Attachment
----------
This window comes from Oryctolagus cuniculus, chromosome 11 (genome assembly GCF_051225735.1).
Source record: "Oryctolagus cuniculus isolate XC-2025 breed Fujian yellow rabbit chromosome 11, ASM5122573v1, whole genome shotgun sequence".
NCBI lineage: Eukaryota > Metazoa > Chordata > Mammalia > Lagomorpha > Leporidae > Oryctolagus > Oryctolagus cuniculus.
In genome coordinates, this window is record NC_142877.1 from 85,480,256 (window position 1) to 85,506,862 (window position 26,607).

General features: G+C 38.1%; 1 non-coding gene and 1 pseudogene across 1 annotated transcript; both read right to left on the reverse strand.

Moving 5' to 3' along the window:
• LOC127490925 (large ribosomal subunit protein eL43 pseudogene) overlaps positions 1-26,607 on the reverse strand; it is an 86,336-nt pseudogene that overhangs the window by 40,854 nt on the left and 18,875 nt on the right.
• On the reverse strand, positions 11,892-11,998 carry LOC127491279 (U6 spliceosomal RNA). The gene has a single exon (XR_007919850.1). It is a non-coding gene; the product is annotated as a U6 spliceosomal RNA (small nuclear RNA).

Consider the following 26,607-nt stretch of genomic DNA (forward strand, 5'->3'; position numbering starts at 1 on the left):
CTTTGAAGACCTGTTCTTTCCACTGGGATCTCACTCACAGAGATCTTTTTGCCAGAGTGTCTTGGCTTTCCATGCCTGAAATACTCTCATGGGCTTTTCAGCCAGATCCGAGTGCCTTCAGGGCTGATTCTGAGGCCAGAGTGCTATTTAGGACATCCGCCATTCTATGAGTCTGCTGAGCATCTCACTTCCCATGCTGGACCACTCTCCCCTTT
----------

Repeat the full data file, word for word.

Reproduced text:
This window comes from Oryctolagus cuniculus, chromosome 11 (genome assembly GCF_051225735.1).
Source record: "Oryctolagus cuniculus isolate XC-2025 breed Fujian yellow rabbit chromosome 11, ASM5122573v1, whole genome shotgun sequence".
NCBI lineage: Eukaryota > Metazoa > Chordata > Mammalia > Lagomorpha > Leporidae > Oryctolagus > Oryctolagus cuniculus.
In genome coordinates, this window is record NC_142877.1 from 85,480,256 (window position 1) to 85,506,862 (window position 26,607).

General features: G+C 38.1%; 1 non-coding gene and 1 pseudogene across 1 annotated transcript; both read right to left on the reverse strand.

Moving 5' to 3' along the window:
• LOC127490925 (large ribosomal subunit protein eL43 pseudogene) overlaps positions 1-26,607 on the reverse strand; it is an 86,336-nt pseudogene that overhangs the window by 40,854 nt on the left and 18,875 nt on the right.
• On the reverse strand, positions 11,892-11,998 carry LOC127491279 (U6 spliceosomal RNA). The gene has a single exon (XR_007919850.1). It is a non-coding gene; the product is annotated as a U6 spliceosomal RNA (small nuclear RNA).

Consider the following 26,607-nt stretch of genomic DNA (forward strand, 5'->3'; position numbering starts at 1 on the left):
CTTTGAAGACCTGTTCTTTCCACTGGGATCTCACTCACAGAGATCTTTTTGCCAGAGTGTCTTGGCTTTCCATGCCTGAAATACTCTCATGGGCTTTTCAGCCAGATCCGAGTGCCTTCAGGGCTGATTCTGAGGCCAGAGTGCTATTTAGGACATCCGCCATTCTATGAGTCTGCTGAGCATCTCACTTCCCATGCTGGACCACTCTCCCCTTT